I don't mean to talk down to anyone here. I hope this doesn't come across that way. But I do see differences in the applications I receive, and those differences translate into whether or not I end up selecting someone. I want to give everyone a chance to get some of the fun stuff we're being allowed to play with. But I can't do so if their reviews don't live up to our standards. We have a responsibility to the manufacturers to do our best, and those who do will be rewarded for it.

2. Clifford 'Rocky' Haynes, BGT Tester (and Charter Member!)

Ron I under stand that you didn't intent to offend anyone, and I'm not trying to bust your chops. "But"; been with since before the first Hennessey tester call, and I've heard this before and from other folks. I understand the point you are trying to make, but weather or not folks get gear, or submit good applications is "It's up to the individual." There is a third group of folks that work very hard to write the best application and reviews that they can, but don't often get selected for popular gear or gear that they really would like to test. First there are the standard selection profile- topography, male / female mix, newbe / old-timer mix, and that type stuff. We are growing more moderators and repeat monitors, the preference they rightfully receive effects the weighting of selections. All of these issues affect the selection before the quality of the qualified application becomes an issue.

Not every one has the same education, intelligence (LOL Shane's IQ's higher than mine), or the writing ability. We have feed back in the review writing process the "Edit". A really poorly written report might start with and edit suggesting reading the survival guide, but we seldom totally reject a review. We are about to embark on a mentoring program to improve reports, but we have no feedback from applications other than success in selection.

What I'm trying to get at is weather intentional or unintentional if we lump folks into two groups, folks that do there best and do it well, and people that don't care or try; we could easily be discouraging folks that are trying very hard to write the best reviews they can. If out goal is to be a service to folks that are looking for gear, and to have an influence in producing quality gear we need to be able to review lots of gear. Our excellent editors insure we have quality reviews. So that isn't an issue. But we still need folks that are willing to write owner reviews and reviews on the less desirable gear. Often those people are going to be the folks that are less skilled than the folks reviewing the desirable gear. Perhaps we have grown to the point where we don't need or want folks that don't have the skills but want to try. I doubt that is the case, especially considering we are starting a mentoring program.

Anyway the short of it:: LOL - I would rather be told I'm stupid, than I am lazy. : )


2. David Anderson, BGT Moderator

Hi Rocky,

Our goal is to move everyone up to the highest stage possible. You are right, that there are a lot of things that we consider when selecting the testers, but at least with the test calls that I run, it goes something like this.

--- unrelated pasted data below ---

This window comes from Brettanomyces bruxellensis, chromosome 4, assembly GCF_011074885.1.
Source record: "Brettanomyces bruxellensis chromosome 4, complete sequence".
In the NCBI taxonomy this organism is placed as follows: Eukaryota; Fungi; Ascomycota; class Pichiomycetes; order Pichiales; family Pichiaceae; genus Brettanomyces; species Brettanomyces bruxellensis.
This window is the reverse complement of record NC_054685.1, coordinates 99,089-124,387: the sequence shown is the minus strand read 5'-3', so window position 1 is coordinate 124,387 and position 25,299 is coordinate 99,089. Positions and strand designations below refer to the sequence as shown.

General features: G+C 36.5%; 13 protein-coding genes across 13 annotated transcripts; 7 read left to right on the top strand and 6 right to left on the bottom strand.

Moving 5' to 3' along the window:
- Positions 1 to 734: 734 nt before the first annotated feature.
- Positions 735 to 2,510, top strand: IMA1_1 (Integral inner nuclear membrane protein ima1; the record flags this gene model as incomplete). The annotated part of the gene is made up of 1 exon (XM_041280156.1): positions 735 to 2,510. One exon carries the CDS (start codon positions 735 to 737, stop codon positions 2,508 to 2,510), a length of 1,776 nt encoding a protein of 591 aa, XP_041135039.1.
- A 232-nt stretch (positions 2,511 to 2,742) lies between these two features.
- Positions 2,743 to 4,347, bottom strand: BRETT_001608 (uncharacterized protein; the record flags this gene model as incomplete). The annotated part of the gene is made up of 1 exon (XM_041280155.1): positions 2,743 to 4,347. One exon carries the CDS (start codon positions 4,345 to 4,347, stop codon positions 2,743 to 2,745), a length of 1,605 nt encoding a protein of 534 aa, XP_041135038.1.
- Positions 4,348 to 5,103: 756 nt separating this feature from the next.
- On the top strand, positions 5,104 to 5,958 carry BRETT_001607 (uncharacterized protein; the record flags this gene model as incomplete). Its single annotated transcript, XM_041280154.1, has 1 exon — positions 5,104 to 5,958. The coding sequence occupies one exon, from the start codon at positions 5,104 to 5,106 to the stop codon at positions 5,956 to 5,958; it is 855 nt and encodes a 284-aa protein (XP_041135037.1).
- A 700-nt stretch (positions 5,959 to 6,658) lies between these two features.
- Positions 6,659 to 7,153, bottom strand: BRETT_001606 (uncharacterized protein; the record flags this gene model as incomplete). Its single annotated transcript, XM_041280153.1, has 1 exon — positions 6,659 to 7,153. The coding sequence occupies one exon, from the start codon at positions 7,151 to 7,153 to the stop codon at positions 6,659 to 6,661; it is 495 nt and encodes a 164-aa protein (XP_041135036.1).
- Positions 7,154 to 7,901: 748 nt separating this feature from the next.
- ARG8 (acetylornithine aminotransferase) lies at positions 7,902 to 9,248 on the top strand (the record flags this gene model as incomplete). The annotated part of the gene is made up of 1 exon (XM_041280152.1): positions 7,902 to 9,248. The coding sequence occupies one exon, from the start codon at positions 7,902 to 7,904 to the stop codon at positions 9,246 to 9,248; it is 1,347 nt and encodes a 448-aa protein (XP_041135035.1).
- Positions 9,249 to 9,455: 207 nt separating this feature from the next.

1. remove applicants that do not meet minimum requirements, really screwed up on their applications, or have lousy reviews.
2. try to narrow it down by demographics.
3. judge by the best applications and reviews within those demographic categories. Balance that with who deserves gear, but hasn't gotten much lately.

You are absolutely correct. Those demographics can be a killer, especially for those of us that are fat, male and live in an area where there are other testers.

For the sake of the newbies here, I will say that we try to get one newbie in to each test. But the definition of newbie does depend on the test. First time testers are not likely to get a $400 tent or sleeping bag. But if they do a good job on their first test, they might get the newbie slot on that gear, or it might take a couple more tests for that to happen.

We also like to make sure that we get women testers in every appropriate test. For a long time this meant that the women got a lot higher percentage of the gear that they applied for. But now, it looks like we have a lot more women coming in. They may finally have some competition :-)

Overseas testers also face a few extra hurdles. Some manufacturers don't want to ship overseas. We try to change their minds and give them some options that might work for them. But even if they agree, we generally need to limit it to one tester unless the item is already in full production and in the hands of their overseas distributors already. We also hope that with the reversed seasons we can interest US manufacturers in testing in the southern hemisphere to have their reports out in time for "the season" up here. We are also open to the possibility of running tests of Australian or European gear where the overseas tester would actually be in the US. We Will have to work our way into all these options. So far, we have been able to get enough of the gear overseas to keep the testers fairly happy.

As for the discrimination against us big fat boys, all we can do is keep reminding the manufacturers that we are out here. There is a lot more gear coming out for us big guys, and a lot of it is from manufacturers that we have lined up. We probably aren't going to get to start with their big guy gear, but it will eventually happen. They want their big sellers reviewed first.

Finally, we will be running another one of those test calls like we did last spring, where we offered a critique of the applications as they come in. This will hopefully help the newbies see what is expected of them. This will also be a part of the mentoring program once Shane gets it going.